Cars: How we managed to 'ignore' Peugeot's 508
Family saloon battles with the big boys
NOT so long ago, a good friend and I drove down to Galway. It's a great road from Dublin now and we felt all the more comfortable because it was cold and miserable outside.
We only too well remembered the travails of negotiating clogged, busy towns before the motorway.
We talked about everything under the (hidden) sun; I'd say there wasn't a second's silence. To be honest, it was only when we got to the outskirts of the City of the Tribes that we fully re-focused our attention on the car.
It was the heavily revised Peugeot 508 saloon (there's a fine estate/SW too). I felt a bit guilty. We had driven it previously, examined it closely before we left, compared and contrasted it with competitors and so on.
But in the course of the drive, well, we talked about everything except the car.
It was only afterwards it struck me that while we had extensively touched, tapped and talked about it before taking off that day, we more or less took it for granted for the entire journey. That can be a good or bad sign.
I had the 2-litre 140bhp version for a few days recently and, again, it provided the backdrop rather than the focus of comings and goings, chats, shopping, collecting daughters from the airport, skipping down the country etc.
And yet, I can remember making subliminal notes of little things in the course of my drives.
And little things add up these days where technical differentiation can be minimal and tiny touches here and there make all the difference. For example, I think the cabin in my test car (yes, it was way up the spec scale but increasingly that's what people are buying) is as good, if not better, than most now. A big improvement on the old one.
I liked the way they cleaned up the dash, instrumentation. Much easier to work with now; more intuitive, less distracting.
I liked the seats and the feel of the cabin. And if you can find me a better 2-litre diesel, I want to sample it.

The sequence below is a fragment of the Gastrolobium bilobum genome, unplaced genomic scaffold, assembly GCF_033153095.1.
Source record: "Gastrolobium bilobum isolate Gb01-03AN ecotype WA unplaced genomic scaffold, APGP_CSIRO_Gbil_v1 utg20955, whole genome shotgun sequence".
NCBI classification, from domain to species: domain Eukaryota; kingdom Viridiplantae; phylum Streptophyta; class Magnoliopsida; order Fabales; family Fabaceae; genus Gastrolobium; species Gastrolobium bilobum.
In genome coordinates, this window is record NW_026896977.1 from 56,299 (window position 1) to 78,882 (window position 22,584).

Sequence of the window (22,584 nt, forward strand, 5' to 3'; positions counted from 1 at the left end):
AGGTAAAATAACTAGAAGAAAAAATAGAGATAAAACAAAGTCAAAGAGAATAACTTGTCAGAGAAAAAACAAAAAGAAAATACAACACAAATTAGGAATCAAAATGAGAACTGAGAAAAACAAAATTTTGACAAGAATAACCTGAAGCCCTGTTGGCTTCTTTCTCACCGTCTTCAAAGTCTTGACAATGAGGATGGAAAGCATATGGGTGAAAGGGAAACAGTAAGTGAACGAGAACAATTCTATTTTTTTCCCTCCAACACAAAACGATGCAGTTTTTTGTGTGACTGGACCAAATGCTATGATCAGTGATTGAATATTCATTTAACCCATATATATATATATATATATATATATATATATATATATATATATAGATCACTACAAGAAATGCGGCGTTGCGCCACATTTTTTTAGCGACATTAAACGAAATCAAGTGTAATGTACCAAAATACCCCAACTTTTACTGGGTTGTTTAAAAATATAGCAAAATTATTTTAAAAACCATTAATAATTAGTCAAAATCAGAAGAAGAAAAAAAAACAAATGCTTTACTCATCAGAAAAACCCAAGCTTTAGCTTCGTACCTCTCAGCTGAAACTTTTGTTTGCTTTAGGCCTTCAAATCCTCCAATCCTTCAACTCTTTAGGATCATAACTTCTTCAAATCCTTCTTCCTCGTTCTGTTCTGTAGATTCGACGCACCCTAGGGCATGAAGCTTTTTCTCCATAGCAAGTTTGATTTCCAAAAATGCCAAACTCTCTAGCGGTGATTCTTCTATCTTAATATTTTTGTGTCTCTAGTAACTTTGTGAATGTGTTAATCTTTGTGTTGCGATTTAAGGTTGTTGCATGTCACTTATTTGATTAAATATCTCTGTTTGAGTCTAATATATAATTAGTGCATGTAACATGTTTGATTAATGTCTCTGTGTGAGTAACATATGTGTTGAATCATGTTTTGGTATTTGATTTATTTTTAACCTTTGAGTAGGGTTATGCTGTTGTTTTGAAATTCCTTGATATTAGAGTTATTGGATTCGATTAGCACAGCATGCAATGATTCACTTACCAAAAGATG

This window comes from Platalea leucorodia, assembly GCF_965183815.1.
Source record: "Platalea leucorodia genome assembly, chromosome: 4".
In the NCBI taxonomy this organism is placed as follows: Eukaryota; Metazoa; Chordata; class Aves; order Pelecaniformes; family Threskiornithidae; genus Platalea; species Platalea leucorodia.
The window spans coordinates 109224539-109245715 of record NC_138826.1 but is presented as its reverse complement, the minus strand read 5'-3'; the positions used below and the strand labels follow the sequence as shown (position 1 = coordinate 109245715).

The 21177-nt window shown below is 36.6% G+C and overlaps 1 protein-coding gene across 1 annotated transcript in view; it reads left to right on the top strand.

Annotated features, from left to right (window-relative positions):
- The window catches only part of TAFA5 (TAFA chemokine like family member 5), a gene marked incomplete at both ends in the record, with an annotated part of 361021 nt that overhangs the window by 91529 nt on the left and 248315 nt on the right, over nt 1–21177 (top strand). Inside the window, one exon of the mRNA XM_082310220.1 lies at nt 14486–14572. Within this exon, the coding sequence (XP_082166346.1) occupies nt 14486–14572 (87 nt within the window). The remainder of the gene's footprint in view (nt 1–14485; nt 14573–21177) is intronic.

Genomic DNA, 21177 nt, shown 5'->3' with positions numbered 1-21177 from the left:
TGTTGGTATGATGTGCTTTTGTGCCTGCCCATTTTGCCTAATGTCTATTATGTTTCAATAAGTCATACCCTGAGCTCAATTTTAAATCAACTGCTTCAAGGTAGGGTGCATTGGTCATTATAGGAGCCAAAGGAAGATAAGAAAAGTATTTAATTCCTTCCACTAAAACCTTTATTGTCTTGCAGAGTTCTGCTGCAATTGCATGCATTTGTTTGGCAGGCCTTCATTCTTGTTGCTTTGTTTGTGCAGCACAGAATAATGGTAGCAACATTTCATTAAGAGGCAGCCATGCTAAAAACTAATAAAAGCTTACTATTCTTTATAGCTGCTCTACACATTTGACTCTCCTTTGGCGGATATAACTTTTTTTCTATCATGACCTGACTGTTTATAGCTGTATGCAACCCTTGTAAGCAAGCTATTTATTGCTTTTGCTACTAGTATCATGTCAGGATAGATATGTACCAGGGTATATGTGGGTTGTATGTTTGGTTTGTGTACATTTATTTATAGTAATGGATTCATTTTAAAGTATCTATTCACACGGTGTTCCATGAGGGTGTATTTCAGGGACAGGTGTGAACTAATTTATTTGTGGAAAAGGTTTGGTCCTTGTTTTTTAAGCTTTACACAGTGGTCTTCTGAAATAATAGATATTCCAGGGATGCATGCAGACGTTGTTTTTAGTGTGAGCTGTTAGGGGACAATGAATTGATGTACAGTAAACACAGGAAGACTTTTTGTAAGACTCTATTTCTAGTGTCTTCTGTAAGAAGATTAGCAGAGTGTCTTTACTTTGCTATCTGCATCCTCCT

Don't get me wrong. I'm not saying it's a great; indeed it is not. It has its faults and drawbacks like the rest of them. I wanted more bite in the steering and handling, for example. And I think the start push-button is madly placed at the end of the dash - a really poor decision. And don't get me started on the blinking electric handbrake.But I think it is now one of those cars that has come from being moderately decent, to where it makes its case through being of a consistent standard across the board.
I think the Volkswagen Passat is a prime example of that; I choose it as the best in this class due to the absence of an outstanding blemish rather than an outstanding attribute.
So for the 508, to begin to get into that sort of territory is, in itself, an achievement. Frankly, it needs to, because there is savage competition and no second chances (despite it being a revised model).
That's especially true when you remember that, up to now anyway, the 508 would be some distance from being the first name on most people's shopping list for a large family/fleet car.
I suggest the Passat (Volkswagen) and Mondeo (Ford) would be far more likely starting points. That's understandable too; they are, and for some time have been, giants of the genre. Nearly everything else trails them. Incidentally, I've no doubt the Passat has a nudge on the Mondeo as far as its cabin and overall feel is concerned; the Mondeo is a better, crisper driver.
But the Peugeot looks so well now with the cabin in my Allure (Level 3 spec) managing to convey a sense of 'upmarket' I haven't seen before from the marque at this level.
So, I'm absolving myself and my loquacious fellow traveller from all blame on that trip to and from Galway.
I'm going to blame it on the car and say nothing much annoyed us enough to break from one of the great gossip journeys of recent times.
Facts & figures
Peugeot 508 saloon, 2.0 HDi Allure (140bhp, 4.6l/100kmh, road tax €200). Equipment on test car included auto bi-zone air con, leather trim, cruise control/speed limiter, several airbags, full-size spare wheel, rear-parking aid, electric lumbar support on driver's seat, DAB radio, CD player with MP3, 8GB jukebox, Bluetooth, 7-in multifunction touchscreen, satnav, electric steering
Price of test car: €31,945. Range starts at €26,750 for 1.6-litre diesel (115bhp). Five-year warranty
Remember: Delivery and related charges are extra.
My side of the road
I'm convinced some people drive 'blind' for the first 100-200 metres after starting off in the mornings. And it's the most dangerous time. Ever watch harassed suburban mums tear down the estate road late for work/school and still putting on the seatbelt? Concentrating on everything except the driving and the road? Frightening.